Richard Move as Martha Graham. Photo by Josef Astor.
I have to admit that on the face of it, the idea of a serious drag impersonation of Martha Graham doesn’t strike me as all that interesting. In fact, had I not known dancer Catherine Cabeen, a former Graham Company dancer who performs with and had previously praised Richard Move’s act to me, I probably wouldn’t have been all that interested in Move’s Martha@…the 1963 Interview at DTW (through April 2; tickets $20). And, predictably, that would have be the wrong response on my part. Because the show, which I caught last night, is a fascinating and compelling time capsule that, in keeping with some of the better performances I’ve seen recently, serves to bring to life major works of modern art, making them read to audiences for the sheer, electrifying power that made them monumental, a quality that’s all too often diluted and lost through reference and historical contextualization.
Based on a 1963 interview between Graham and critic Walter Terry at the 92nd Street Y, the show plays tight and fast at just over an hour. Move, who began performing as Martha as a drag act at the Mouth, a former Meatpacking District club in the mid-Nineties, gives a pitch-perfect performance. I certainly can’t attest to its historical accuracy, but Move has long since stripped away the camp normally assigned to drag performance, the result being a loving tribute to an epochal artist. More for the sake of consistency than camp, Terry’s role is played by actress/playwright Lisa Kron.
The interview text itself is a brilliant find. Terry’s questioning, which often as not comes off as downright sycophantic, nevertheless leads Graham through a series of thoughtful responses to questions about her work, particularly with regard to the mythological heroines who occur throughout her oeuvre. That’s one of the many meta-subtleties of the piece: a larger than life character herself, Graham proves willing and able to explain the small, very human motivations behind her characters’ movements, even as she, herself, is being performed and humanized onstage.
If the show has a fault, it’s that Move’s performance is so tame and gentle. Graham herself was enough of a diva that, given the serious rather than campy context of the current show, he chooses not to add too much, not to play it over-the-top and overwhelm the substance of the piece. In terms of the Graham-Terry dialogue, in fact, it’s Kron who usually plays for laughs, such as a reaching across the table to sniff Graham’s glass for booze as Graham meanders off through a lengthy explanation, more than one of which digresses far from the initial question, though all are, in their own way, deeply revealing.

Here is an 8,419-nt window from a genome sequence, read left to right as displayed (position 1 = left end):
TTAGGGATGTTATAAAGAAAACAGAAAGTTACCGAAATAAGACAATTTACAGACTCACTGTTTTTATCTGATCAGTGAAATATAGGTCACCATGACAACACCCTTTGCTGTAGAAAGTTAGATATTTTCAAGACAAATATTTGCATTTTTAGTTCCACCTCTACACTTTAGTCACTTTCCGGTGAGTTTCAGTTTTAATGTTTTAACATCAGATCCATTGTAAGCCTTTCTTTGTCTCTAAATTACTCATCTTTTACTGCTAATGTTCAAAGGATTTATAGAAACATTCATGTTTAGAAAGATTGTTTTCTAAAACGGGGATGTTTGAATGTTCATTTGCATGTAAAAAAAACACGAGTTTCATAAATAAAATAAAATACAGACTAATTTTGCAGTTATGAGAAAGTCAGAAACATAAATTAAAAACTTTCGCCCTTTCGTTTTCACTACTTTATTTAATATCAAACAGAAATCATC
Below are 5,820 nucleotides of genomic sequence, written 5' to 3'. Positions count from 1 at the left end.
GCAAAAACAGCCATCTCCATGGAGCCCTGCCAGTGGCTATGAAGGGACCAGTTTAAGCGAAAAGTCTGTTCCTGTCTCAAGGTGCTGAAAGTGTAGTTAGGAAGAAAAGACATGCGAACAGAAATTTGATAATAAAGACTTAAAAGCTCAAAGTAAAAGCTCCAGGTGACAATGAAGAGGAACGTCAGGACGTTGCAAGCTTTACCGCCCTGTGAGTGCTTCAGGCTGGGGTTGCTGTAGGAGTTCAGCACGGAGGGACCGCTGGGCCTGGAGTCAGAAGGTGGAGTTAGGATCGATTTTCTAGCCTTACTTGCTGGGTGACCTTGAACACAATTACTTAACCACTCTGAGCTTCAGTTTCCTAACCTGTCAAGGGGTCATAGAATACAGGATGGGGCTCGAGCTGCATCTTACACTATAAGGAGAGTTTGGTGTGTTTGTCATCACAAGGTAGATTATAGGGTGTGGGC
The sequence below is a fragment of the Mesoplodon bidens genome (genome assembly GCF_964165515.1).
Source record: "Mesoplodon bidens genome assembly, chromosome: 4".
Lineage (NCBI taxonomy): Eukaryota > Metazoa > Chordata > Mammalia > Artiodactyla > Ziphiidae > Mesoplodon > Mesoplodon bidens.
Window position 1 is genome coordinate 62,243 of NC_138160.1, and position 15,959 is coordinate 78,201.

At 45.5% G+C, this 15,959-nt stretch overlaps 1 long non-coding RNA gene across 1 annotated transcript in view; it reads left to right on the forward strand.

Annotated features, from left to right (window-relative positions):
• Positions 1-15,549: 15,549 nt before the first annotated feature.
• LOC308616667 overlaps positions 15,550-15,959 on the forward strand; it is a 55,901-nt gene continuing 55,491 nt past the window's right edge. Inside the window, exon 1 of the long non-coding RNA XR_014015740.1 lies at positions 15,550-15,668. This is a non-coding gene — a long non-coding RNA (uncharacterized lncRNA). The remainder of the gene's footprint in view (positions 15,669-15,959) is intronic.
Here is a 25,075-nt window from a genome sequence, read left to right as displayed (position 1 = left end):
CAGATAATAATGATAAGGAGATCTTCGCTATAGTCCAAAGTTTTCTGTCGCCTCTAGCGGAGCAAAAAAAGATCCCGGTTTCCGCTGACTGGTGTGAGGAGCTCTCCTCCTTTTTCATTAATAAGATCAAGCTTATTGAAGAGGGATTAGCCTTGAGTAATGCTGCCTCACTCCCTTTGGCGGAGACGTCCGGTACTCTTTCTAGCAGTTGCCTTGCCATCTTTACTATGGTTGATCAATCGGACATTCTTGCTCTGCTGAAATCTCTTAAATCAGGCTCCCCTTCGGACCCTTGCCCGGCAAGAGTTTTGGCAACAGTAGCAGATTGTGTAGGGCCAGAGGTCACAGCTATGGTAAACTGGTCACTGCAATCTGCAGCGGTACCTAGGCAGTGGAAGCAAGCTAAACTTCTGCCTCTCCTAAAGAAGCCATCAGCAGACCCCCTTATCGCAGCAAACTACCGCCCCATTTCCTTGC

The point isn’t that Move’s performance is bad or weak–it’s wholly appropriate to the material–but the result is that the dance performances by Cabeen and Graham Company member Katherine Crockett, despite often being rhythmically slow, nevertheless totally upstage him. It might seem ironic for a drag performer to actually be upstaged by straight-forward Modern dance, for dancers to have so much more presence than a diva, but in a sense, I think that was the point.
The selections of some of Graham’s most famous works–intelligently edited from the originals by Move himself, and which are performed to the left and the right of the interview setting–not only serve to illustrate the ideas Graham references, but, in their raw, electrifying power, remind us why Graham was Graham. Here, the audience is asked to see, is why twenty years (to the day; April 1 is the twentieth anniversay) after the artist passed away, we’re still dealing with her legacy. A lot has changed in the world of modern dance, but Graham still towers over the field, and it was nice to be reminded why. Recontextualized and explicated in Graham’s own words, you get a taste of shock of the new these pieces had back in the day, and this in turn refocuses us on the artist in the moment she’s speaking.
As Move told me in a telephone interview (to come shortly), 1963 was a interesting juncture in Graham’s life, as she approached the first of the two deaths she famously said every dancer dies. And no matter how occasionally self-absorbed or even loopy she comes off in the interview, by contrasting it with the work itself, Graham never really comes off as just a diva. Her personality is itself a mark of how deeply she lived what she preached, and the performances are the proof of the pudding. If she seems grandiose, in other words, we can just look at what she did and perhaps understand something of the deep and passionate emotional connection she had to her choreography, something all too easy to forget.
As she herself comments at one point, “Maybe the younger dancers don’t realize that…[the] submission to a terrific ordeal.”